Bermudian token disabled by SEC, $6m penalty
A digital token issued from Bermuda is being permanently disabled, and the company behind it will pay a $6.1 million settlement after the United States Securities and Exchanges Commission said the tokens were an unregistered security.
The penalty fee will be used by the SEC to deal with claims from holders of UnikoinGold who want a refund.
The tokens were launched in 2017 by online e-sports gaming and gambling platform Unikrn Inc, which is headquartered in the US, and raised $31 million in a combination of US dollars and the digital asset ether. About $16 million of that was raised by Unikrn's wholly-owned Bermudian subsidiary Unikrn Bermuda Ltd, from 75 accredited investors.
The SEC this week announced charges against Unikrn Inc for conducting an unregistered initial coin offering of digital asset securities.
Before any proceedings were started, Unikrn agreed to settle the charges by paying the penalty, said to substantially be all its assets, to be distributed to investors through the SEC's Fair Fund. The company did not admit or deny the SEC's findings.
Unikrn was founded in 2014 with backing from investors like Elisabeth Murdoch, daughter of media baron Rupert Murdoch, and actor Ashton Kutcher. It also received financial backing from Mark Cuban, an American venture capitalist and owner of NBA franchise, the Dallas Mavericks.
In a statement, the SEC said its order “finds that Unikrn offered and sold UKG as investment contracts, which constituted securities, yet failed to register the offering or qualify for an exemption”.
It said Unikrn had agreed to pay the penalty fee, and to disable UnikoinGold, publish notice of the order, and request the removal of UKG from all digital asset trading platforms.
Unikrn, in a statement on the UnikoinGold website said: “Despite the growth of the Unikrn platform since 2017, we have been working to establish regulatory clearance in the US for UKG. We invested in the best legal advice we could find and continue to openly work with regulators. Our hands were tied in terms of what we could and couldn't do without regulator guidance.
“After UnikoinGold's token sale, the SEC established guidelines which, applied retroactively, raised many questions with regards to the future of UKG. Unikrn's priority was in growing and innovating the Unikrn platform while trying to find common ground with the SEC that would allow us to promote the merits of UKG.
“Short of that, our other option was to reach settlement on UKG's past and discontinue it moving forward so that our energies could be effectively directed.”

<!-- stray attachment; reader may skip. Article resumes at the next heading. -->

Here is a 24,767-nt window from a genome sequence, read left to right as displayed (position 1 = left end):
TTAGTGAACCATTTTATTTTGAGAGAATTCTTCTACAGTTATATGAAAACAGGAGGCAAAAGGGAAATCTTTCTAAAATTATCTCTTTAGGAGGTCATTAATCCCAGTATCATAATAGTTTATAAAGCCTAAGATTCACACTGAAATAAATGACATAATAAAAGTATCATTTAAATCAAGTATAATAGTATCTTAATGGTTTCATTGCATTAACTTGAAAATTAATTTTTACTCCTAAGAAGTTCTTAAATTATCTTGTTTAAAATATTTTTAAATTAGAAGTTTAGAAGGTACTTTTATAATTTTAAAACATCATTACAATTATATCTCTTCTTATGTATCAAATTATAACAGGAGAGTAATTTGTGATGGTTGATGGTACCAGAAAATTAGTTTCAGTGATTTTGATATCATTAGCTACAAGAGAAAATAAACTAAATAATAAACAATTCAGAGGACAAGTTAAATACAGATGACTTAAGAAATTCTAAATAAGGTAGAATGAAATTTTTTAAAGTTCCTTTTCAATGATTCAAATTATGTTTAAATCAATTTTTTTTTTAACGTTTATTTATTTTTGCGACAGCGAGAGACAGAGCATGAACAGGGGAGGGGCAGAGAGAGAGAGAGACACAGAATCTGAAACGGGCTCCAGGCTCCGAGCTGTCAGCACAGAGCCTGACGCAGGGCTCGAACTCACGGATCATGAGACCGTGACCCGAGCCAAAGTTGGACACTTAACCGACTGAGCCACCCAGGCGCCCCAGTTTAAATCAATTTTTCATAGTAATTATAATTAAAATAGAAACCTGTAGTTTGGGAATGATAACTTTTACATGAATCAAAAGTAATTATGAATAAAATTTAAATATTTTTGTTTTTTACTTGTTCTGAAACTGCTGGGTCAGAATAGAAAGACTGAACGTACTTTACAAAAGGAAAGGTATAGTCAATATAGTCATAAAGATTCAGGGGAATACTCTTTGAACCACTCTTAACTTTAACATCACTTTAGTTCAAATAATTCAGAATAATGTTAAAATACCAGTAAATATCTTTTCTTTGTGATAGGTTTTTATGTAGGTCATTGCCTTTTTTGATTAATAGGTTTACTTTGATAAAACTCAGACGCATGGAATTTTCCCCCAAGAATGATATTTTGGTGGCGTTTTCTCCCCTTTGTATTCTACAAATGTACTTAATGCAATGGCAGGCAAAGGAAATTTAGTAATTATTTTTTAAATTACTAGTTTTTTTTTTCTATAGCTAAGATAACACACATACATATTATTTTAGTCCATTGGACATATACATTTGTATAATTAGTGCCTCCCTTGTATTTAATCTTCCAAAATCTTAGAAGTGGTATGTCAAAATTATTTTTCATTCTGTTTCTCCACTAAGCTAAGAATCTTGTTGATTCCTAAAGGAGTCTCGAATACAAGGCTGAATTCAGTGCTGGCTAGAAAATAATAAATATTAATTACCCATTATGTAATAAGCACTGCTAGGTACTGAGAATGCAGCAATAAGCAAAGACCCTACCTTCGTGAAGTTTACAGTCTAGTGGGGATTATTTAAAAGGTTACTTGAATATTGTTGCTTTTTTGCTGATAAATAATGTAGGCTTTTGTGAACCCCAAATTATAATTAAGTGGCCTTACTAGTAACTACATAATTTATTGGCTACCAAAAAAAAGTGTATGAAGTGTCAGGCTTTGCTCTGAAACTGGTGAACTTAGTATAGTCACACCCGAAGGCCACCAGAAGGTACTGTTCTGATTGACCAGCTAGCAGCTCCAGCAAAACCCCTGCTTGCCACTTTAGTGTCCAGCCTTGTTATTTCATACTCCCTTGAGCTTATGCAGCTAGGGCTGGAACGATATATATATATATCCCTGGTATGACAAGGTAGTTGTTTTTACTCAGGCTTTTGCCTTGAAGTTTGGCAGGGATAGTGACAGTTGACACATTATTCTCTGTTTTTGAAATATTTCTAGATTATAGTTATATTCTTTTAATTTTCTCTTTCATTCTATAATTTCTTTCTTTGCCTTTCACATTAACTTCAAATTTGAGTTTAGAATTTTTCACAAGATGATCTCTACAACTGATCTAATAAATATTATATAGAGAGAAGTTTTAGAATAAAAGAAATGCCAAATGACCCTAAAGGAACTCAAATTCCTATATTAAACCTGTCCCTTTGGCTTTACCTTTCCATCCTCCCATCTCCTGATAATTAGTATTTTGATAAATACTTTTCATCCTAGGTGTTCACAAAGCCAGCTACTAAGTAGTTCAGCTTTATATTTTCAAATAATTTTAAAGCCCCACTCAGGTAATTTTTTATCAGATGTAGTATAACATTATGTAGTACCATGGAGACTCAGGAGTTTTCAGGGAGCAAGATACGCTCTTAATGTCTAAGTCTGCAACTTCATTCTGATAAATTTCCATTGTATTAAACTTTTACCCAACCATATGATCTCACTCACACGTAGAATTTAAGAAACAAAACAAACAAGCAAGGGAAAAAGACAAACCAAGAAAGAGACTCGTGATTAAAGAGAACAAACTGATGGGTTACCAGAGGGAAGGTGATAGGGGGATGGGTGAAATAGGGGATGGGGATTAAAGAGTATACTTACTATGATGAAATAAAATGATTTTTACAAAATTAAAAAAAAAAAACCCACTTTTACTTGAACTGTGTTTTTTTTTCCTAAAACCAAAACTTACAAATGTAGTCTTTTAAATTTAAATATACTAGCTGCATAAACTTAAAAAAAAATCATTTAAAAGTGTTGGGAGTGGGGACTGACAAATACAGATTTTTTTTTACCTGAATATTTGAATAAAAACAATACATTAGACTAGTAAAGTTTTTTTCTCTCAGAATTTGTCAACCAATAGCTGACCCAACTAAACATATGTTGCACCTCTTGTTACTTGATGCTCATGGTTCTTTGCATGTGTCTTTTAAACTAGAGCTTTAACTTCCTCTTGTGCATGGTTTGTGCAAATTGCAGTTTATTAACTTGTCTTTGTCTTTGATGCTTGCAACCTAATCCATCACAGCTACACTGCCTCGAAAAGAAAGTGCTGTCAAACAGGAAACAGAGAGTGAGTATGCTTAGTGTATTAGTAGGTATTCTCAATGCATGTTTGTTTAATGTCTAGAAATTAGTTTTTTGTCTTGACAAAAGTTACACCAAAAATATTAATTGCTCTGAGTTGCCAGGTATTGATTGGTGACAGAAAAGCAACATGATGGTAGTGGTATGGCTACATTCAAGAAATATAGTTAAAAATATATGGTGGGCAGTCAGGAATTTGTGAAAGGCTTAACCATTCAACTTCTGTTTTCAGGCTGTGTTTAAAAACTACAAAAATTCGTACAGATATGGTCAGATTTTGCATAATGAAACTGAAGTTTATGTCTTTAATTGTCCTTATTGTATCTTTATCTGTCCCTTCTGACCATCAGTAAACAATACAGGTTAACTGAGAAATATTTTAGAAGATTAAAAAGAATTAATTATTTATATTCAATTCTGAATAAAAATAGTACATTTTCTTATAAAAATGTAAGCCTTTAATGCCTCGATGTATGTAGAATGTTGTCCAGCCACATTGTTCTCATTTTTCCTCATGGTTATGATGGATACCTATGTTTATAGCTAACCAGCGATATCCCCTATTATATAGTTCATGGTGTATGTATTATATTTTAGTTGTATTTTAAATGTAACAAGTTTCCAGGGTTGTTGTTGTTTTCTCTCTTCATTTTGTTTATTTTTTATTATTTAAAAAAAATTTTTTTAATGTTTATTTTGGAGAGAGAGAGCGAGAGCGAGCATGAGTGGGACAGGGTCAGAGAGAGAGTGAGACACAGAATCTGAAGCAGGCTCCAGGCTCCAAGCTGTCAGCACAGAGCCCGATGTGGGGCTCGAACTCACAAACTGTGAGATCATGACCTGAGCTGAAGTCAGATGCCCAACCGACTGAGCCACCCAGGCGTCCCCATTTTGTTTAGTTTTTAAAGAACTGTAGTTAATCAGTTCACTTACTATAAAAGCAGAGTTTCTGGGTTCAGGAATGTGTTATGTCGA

The company said it could now focus on “continuing to build our industry-leading business”.
It added: “Although this agreement also means Unikrn will need to discontinue support for UnikoinGold, it won't stop us from innovating on payments and on the blockchain”.
It said it would continue to offer “regulator-approved wagering and other services” with major currencies including fiat currencies, bitcoin, ethereum, dogecoin, and ripple.
Regarding the order, Kristina Littman, chief of the SEC enforcement division's cyber unit, said: “The securities registration and exemption framework is designed to ensure investor protection and access to material information, while also facilitating capital formation. Failure to follow this framework harms investors and our markets.
“This resolution allows us to return substantially all of Unikrn's assets to already-harmed investors and includes measures to prevent future sales to retail investors, including the disabling of the tokens.”
The Royal Gazette asked the Government, through its Fintech Unit, if it believed the case will affect future digital coins or tokens issued from Bermuda.
Denis Pitcher, of the Fintech Unit, said the UnikoinGold initial coin offering predated Bemuda's digital asset and Digital Asset Issuance Act regulations.
He said: “It was one of the reasons touted as why Bermuda created such regulations so as to provide clarity to our stance and the requirements for compliantly issuing digital assets and conducting digital asset related business in Bermuda.”
He also noted that SEC commissioner Hester Pierce said: “We should strive to avoid enforcement actions and sanctions, however, that enervate innovation and stifle the economic growth that innovation brings. I believe that this action and its accompanying sanctions will have such consequences.”
Mr Pitcher said issuing digital assets or operating a digital asset business from Bermuda does not exempt a business from the laws of other jurisdictions in dealing with that jurisdiction's citizens. He added that Commissioner Pierce had said Unikrn is alleged to have not properly followed securities registration laws for US citizens, but was not alleged to have engaged in any fraud in doing so.
Law firm Conyers, which was involved in the launch, said its policy was not to comment on any client matters.